City's scepticism in aftermath of Labour wins

Wolverhampton's three Labour MPs before the results were announced
All three Wolverhampton constituencies now have Labour MPs [BBC]

As the sun rose on Friday, Wolverhampton woke up to Labour victories in all three of its constituencies after two of them were won by the Conservatives in 2019.

Wolverhampton was a key battleground in the lead up to polling day as Labour sought to reclaim dominance in what had been a traditional stronghold for their party until the previous election.

However voter turnout was notably down in all three constituencies - most strikingly in Wolverhampton West where turnout was down by 11.3%.

While the city is now completely red, with Juss Warinder and Sureena Brackenridge joining Pat McFadden as Labour MPs, the number of votes for Labour were actually lower in two of the three constituencies compared to the 2019 election.

The three MPs for Wolverhampton celebrate their victory
Pat McFadden, Sureena Brackenridge, and Juss Warinder (front of stage, left to right) celebrated their victory [BBC]

In Wolverhampton West, Juss Warinder won with 19,331 votes - fewer than the 23,197 Labour achieved in 2019 when they lost to the Tories.

Pat McFadden held on to his seat in Wolverhampton South East, an area which has elected a Labour MP at every general election since 1945, but with a reduced majority.

In Wolverhampton North East, Sureena Brackenridge ousted Jane Stevenson but her total number of votes this time were only slightly more than Labour's total in 2019, when Stevenson was elected for the Tories.

Labour votes in the city have either stagnated or fallen compared to five years ago with the party's wins in this election thanks to the plummeting Tory votes in the city.

Anne Pyatt at her baking stall
Anne Pyatt voted Labour but said she still felt apprehensive about the future [BBC]

In the aftermath of the election the BBC spoke to voters in Wolverhampton, many of whom were sceptical about the future - even from residents who had voted Labour.

Rav Chandar told the BBC he had voted Labour reluctantly this time and his wife Jaz Chandar did not vote.

"It's not exactly because I wanted to," he said, "but I'm guessing more of a majority support [them] so I went along with them.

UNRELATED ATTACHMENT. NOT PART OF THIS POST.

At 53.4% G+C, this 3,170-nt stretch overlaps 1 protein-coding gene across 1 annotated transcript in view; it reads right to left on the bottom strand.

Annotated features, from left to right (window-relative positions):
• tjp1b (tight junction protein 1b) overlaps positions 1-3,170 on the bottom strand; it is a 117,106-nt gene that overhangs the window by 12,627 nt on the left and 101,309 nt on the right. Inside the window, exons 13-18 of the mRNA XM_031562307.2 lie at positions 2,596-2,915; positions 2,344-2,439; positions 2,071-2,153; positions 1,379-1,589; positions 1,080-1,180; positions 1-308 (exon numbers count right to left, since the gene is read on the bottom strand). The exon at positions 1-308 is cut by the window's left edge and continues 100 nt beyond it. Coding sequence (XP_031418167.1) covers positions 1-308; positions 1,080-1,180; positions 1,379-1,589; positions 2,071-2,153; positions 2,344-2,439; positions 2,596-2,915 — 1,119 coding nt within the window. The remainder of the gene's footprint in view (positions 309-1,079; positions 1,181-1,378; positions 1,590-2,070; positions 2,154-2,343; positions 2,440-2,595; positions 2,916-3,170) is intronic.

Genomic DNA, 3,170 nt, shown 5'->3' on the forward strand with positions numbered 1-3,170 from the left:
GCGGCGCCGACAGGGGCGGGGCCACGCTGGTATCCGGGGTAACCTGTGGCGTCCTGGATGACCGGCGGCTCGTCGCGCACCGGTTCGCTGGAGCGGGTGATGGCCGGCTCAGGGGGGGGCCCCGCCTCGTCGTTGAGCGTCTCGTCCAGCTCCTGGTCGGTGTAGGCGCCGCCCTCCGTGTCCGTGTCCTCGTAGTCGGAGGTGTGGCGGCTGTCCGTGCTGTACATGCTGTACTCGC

"It is what it is, we've just got to see."

At the market, Anne Pyatt runs a home baking stall selling cakes and brownies.

She said she was pleased with the result but did feel a bit apprehensive.

"I voted Labour but you just don’t know how things are going to go," she said.

"It always seems like when we get a new government it’s all right for a few years then it starts to go pear-shaped."

Alan Jackson
Alan Jackson voted for Reform after a lifetime of voting Labour [BBC]

One Tory voter, Jimmy Singh, owner of Jack's Cafe, said: "I voted Conservative. Obviously we knew Labour was going to win.

"My concern was they're going to put minimum wage up which is all right but [when] minimum wage goes up, everything else is going to go up."

Reform UK came second in Wolverhampton South East, a constituency where 71% of voters in the Brexit referendum voted Leave.

In Wolverhampton North East, where the same percentage of voters had voted Leave, Reform came third with 1,100 votes fewer than the Conservatives.

Graham Wood told the BBC he had voted for Reform, rejecting the idea that it was a protest vote and a one-off.

"Why shouldn't we have a change? The Tories and Labour promise everything, we never get it," he said.

"They're gonna say taxes won't go up but they will go up. We will be taxed."

Alan Jackson, who had voted Labour ever since he was able to vote, believed the country needed an alternative to Labour and the Conservatives so he voted for Reform.

“I’m not a great fan of Keir Starmer and I don’t think they are going to do anything about one of the biggest things, immigration," he said.

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